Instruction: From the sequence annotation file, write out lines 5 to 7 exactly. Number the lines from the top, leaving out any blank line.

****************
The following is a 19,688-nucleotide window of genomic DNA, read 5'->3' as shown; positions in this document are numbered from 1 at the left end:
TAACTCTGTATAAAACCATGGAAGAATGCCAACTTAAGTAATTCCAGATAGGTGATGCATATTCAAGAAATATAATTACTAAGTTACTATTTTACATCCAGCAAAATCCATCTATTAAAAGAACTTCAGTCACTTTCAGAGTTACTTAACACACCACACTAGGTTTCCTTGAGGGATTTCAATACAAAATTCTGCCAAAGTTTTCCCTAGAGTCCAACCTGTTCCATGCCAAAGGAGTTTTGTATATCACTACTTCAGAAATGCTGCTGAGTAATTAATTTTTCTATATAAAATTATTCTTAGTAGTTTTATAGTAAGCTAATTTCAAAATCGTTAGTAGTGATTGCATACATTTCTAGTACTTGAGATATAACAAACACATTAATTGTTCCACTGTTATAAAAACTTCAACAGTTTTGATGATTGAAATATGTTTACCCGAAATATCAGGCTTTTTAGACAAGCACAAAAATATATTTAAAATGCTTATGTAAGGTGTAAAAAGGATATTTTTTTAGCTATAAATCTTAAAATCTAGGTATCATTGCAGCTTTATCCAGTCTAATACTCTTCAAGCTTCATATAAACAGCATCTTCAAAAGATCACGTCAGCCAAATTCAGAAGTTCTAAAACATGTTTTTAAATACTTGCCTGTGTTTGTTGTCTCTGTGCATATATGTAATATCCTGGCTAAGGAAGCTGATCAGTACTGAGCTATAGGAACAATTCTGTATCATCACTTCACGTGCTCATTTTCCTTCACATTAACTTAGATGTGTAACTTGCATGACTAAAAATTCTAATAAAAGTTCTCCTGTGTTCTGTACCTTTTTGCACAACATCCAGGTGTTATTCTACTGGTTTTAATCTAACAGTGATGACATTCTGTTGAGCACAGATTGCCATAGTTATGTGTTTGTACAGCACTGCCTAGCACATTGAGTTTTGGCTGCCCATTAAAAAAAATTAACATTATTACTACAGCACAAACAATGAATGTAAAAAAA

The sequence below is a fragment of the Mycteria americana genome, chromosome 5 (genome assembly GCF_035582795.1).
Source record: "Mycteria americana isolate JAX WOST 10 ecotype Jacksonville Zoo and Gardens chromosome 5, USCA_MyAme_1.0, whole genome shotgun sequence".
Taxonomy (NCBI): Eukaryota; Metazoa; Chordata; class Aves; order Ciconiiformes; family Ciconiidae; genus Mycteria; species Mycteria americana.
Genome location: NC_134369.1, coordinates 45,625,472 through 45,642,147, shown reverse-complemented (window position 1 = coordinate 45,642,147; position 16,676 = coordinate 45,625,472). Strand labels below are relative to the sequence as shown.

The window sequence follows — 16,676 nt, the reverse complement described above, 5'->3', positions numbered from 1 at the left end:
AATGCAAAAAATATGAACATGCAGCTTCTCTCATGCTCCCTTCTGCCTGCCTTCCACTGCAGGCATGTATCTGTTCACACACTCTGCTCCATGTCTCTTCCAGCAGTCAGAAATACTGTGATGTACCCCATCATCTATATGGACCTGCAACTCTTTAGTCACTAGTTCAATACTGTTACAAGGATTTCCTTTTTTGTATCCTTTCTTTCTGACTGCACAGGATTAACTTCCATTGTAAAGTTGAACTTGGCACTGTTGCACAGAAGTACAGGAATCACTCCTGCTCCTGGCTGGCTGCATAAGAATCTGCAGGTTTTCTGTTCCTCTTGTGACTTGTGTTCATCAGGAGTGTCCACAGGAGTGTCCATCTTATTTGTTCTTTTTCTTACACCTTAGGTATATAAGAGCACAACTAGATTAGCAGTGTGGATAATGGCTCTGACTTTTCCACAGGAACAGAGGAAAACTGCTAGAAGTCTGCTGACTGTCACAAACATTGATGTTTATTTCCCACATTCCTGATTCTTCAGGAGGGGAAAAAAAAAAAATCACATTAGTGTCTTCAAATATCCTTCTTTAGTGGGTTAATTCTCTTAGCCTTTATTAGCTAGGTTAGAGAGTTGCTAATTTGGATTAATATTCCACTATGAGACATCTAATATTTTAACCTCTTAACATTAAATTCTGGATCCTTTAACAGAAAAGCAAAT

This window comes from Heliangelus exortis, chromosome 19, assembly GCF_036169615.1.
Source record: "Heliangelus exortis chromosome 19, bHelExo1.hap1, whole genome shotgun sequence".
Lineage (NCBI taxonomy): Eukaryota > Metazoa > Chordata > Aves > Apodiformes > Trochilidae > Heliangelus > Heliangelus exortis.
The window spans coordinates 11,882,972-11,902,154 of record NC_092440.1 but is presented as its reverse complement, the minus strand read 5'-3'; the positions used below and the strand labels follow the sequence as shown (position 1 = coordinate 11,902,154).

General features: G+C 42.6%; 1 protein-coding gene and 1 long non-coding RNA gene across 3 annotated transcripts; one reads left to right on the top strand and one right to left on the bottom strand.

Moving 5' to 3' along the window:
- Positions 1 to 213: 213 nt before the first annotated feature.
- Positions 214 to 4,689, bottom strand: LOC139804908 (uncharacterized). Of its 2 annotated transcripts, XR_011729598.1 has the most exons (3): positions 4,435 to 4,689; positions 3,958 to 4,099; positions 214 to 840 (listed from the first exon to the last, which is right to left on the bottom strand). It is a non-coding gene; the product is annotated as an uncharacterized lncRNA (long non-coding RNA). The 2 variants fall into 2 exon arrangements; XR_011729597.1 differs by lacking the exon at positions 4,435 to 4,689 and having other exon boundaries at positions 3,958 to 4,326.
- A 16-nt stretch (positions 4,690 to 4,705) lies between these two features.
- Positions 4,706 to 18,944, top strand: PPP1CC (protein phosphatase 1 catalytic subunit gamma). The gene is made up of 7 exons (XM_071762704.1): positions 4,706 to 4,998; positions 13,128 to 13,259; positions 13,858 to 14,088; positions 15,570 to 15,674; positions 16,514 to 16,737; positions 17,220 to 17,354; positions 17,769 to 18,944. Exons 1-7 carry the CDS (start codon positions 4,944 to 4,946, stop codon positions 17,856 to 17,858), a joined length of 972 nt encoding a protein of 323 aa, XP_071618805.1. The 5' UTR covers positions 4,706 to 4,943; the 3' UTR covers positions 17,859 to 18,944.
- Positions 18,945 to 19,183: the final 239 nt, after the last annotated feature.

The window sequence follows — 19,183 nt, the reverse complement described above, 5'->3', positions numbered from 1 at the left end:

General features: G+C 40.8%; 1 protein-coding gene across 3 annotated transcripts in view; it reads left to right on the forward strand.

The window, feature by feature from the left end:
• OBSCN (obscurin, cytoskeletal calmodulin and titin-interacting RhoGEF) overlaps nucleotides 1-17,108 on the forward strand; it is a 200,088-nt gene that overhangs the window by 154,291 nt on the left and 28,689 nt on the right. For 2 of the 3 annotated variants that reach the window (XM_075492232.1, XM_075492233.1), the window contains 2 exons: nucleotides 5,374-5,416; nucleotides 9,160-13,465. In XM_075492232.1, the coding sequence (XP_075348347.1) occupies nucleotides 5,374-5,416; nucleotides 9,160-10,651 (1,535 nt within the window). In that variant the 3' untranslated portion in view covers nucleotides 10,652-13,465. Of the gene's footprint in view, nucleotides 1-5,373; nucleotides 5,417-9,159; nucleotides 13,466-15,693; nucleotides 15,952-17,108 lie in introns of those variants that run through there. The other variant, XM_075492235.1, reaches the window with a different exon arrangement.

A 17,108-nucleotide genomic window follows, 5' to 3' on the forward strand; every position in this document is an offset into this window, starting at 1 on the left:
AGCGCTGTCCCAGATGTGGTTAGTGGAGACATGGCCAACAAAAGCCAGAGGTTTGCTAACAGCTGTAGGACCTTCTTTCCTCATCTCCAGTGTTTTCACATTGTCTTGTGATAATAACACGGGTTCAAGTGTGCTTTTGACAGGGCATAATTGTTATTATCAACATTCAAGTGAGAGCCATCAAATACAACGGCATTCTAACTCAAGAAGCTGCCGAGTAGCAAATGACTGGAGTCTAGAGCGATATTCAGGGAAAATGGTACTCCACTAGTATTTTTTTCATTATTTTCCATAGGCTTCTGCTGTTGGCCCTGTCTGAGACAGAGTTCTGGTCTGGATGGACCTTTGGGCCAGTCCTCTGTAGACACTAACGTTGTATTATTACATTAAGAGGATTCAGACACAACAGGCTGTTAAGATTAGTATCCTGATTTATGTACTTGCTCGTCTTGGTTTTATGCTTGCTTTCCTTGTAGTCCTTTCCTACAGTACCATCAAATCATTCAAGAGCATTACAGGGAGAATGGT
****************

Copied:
Taxonomy (NCBI): Eukaryota; Metazoa; Chordata; class Aves; order Ciconiiformes; family Ciconiidae; genus Mycteria; species Mycteria americana.
Genome location: NC_134369.1, coordinates 45,625,472 through 45,642,147, shown reverse-complemented (window position 1 = coordinate 45,642,147; position 16,676 = coordinate 45,625,472). Strand labels below are relative to the sequence as shown.

The window sequence follows — 16,676 nt, the reverse complement described above, 5'->3', positions numbered from 1 at the left end: